Thanks chaps. Yes, I had the whole 'your age will determine your career' talk with a number of serving officers and others in the know, and I agree with their thinking, despite the fact that it has up to now effectively prevented me from going forward. I would be prepared to accept the career disadvantages of being allowed in 'at my age', and would rather have a relatively short Army career than none at all.

Turret_Monster said:
I assume that the original poster was looking at this as a career rather than something to do until a better business oportunity comes along.
Absolutely. If possible, I would want to be in for the long haul.

Perhaps I should explain my particular case, or better still refer ye to the following thread I started:

and also to an edited message I PM'd someone here:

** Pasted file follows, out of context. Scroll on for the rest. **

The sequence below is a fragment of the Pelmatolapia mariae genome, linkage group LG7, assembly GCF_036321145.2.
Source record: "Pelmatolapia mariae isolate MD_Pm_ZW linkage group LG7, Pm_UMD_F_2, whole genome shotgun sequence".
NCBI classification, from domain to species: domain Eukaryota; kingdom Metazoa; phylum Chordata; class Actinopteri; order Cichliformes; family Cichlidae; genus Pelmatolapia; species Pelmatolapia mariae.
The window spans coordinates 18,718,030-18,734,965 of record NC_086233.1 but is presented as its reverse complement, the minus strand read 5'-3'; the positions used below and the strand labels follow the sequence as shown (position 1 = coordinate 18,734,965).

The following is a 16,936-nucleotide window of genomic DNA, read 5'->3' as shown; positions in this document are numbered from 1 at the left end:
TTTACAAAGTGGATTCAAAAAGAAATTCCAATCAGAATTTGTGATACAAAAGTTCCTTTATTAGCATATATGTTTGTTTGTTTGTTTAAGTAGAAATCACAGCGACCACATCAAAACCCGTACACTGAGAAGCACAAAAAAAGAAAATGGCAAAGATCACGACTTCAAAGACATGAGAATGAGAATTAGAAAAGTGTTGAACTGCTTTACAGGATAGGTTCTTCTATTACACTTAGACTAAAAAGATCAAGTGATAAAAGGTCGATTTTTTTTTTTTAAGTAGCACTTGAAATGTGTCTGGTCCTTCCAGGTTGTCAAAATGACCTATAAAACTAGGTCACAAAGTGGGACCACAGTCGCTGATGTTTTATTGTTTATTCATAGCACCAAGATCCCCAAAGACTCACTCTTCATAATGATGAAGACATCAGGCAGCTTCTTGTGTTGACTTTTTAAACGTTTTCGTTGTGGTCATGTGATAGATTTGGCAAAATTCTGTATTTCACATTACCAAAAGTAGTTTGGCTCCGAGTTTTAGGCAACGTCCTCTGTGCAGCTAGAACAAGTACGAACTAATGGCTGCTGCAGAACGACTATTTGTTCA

"I received a pile of replies to the letters I wrote to various regiments in late December [2004]. Most of them expressed regret at not being able to help me, primarily because of the demand for the few places they have. However, the Reg. Sec. of the Royal Scots Dragoon Guards replied [in January 2005] to the effect that they would like to talk to me if the ATRA gave me the green light. Unfortunately, this proved not to be the case. I even wrote directly to the Adjutant General, but the reply I received - not that long ago [June 2005] - pointed out that there would be no vacancies at the RMAS until May 2006; ironically, and frustratingly, I was told 'no places until May 2005' last year [when I appealed directly to the RMAS]- I believe that there was no will to give me another chance, and I don't blame them; in the current recruiting climate, with younger fellows coming through, why make an exception for me?"